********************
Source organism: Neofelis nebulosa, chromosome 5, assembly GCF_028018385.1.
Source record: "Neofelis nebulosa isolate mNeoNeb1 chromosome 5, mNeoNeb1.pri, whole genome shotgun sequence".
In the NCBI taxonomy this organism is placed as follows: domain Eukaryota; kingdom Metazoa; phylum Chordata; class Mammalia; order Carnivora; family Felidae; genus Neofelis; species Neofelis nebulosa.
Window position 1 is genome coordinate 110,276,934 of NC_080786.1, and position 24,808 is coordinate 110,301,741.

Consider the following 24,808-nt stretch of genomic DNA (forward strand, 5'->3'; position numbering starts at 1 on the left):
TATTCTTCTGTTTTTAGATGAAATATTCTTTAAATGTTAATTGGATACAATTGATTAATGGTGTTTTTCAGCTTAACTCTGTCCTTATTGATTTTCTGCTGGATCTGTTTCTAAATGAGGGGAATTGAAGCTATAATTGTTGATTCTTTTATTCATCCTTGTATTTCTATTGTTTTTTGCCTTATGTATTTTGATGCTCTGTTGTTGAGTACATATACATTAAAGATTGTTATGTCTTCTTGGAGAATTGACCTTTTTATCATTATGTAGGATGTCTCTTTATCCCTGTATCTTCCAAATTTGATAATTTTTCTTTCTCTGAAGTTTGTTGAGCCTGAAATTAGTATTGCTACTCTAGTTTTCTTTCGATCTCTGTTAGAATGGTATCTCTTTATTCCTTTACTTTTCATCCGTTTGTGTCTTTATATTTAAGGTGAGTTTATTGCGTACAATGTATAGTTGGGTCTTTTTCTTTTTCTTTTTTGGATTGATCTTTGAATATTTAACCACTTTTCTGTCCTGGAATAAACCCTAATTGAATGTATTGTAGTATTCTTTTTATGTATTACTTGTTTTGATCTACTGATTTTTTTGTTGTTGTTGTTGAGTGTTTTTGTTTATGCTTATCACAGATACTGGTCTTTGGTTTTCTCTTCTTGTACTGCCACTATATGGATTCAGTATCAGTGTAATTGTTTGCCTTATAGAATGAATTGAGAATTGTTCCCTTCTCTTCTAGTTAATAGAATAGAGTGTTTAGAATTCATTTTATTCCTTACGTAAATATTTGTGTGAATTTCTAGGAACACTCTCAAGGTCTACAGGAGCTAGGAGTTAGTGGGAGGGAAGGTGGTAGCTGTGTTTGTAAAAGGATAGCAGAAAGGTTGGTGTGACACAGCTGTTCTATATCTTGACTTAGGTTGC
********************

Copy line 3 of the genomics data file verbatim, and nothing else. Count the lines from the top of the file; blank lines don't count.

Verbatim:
In the NCBI taxonomy this organism is placed as follows: domain Eukaryota; kingdom Metazoa; phylum Chordata; class Mammalia; order Carnivora; family Felidae; genus Neofelis; species Neofelis nebulosa.